The retread process begins with a thorough visual, hands-on inspection of casings covering both inside and out.

How a tire is retreaded

Aug. 10, 2015

Simply put, retreading is the process whereby selected and inspected worn tires, called casings, receive a new tread.

Only sound, carefully inspected tire casings are used for retreading. The worn tread is buffed away and a new tread is bonded to the tire body in a process very similar to the manufacture of a new tire.

Basically, there are two processing techniques used to retread a tire: mold cure and pre cure. The reason both systems exist is because of the economics of operating a retread plant has nothing to do with the quality of the finished product. Each system has unique advantages, but both systems produce equally good retreaded tires. 

The initial steps in retreading a tire are the same regardless of which retreading system is used. These steps are: 

1. Primary inspection. Each tire received in a retread plant is subjected to a very rigorous visual inspection. Inspectors may be assisted by the use of various non-destructive sophisticated inspection equipment available in the retread industry. Only the very best proven worn tires get past this inspection. 

2. Buffing. After inspection, tires have the old tread mechanically removed on high-speed buffers. Today's buffers are extremely accurate and will remove the proper amount of old rubber while truing the tire to an exact specified diameter and radius.

3. Application of new rubber in the tread area. Here is where the systems differ.

 -  In the pre cure system, the tread rubber has already been vulcanized with the new tread design. The buffed tire has a thin layer of cushion gum wrapped around the tread area and the pre cured tread is then applied. The cushion gum serves to bond the pre cured tread to the tire.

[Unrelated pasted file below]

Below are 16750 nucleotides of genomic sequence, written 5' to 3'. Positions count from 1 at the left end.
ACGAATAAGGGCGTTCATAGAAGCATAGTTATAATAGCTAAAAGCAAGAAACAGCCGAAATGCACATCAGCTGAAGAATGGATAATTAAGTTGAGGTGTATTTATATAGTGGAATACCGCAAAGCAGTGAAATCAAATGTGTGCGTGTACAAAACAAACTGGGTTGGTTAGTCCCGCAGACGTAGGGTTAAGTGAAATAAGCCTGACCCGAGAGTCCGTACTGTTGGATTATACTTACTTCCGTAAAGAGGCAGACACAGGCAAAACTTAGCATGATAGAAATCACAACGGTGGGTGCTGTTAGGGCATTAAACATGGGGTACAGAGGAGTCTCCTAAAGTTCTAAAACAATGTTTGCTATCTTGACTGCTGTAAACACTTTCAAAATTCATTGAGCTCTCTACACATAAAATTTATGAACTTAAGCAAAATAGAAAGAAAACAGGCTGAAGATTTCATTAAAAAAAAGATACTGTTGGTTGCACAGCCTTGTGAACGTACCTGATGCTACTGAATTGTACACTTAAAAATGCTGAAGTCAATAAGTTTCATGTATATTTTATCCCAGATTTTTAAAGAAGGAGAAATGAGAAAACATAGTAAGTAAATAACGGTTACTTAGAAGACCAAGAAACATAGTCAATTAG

The tire is then placed in a curing chamber and the pre cured tread becomes adhered to the tire through a vulcanizing process very similar to that used in new tire construction.

- In the mold cure system, unvulcanized tread rubber is applied to the buffed tire. The tire is then placed into a rigid mold which contains the tread design in the tread area. The mold is heated and the rubber in the tread area vulcanizes and adheres to the tire with the new tread design molded in.

This vulcanization process is very similar to that used in new tire construction.

Both mold cure and pre cure systems require a combination of time, heat and pressure to create the vulcanization of the new rubber to the tread area of the tire.

4. Final inspection. The retreaded tire is subjected to a final inspection to insure that only tires that meet industry quality standards are allowed to leave the retread plant. 

5. Trimming and painting. The retreaded tire that successfully has passed the final inspection is trimmed to remove any excess rubber and painted. It is then ready to return to full service and another life as a safe and economical alternative to high-priced new tires.

Source: TRIB ( It is a non-profit industry association whose goal is to provide the motoring public – both in the private and public sectors – with the most up-to-date information about the economic and environmental benefits of tire retreading and tire repairing. 

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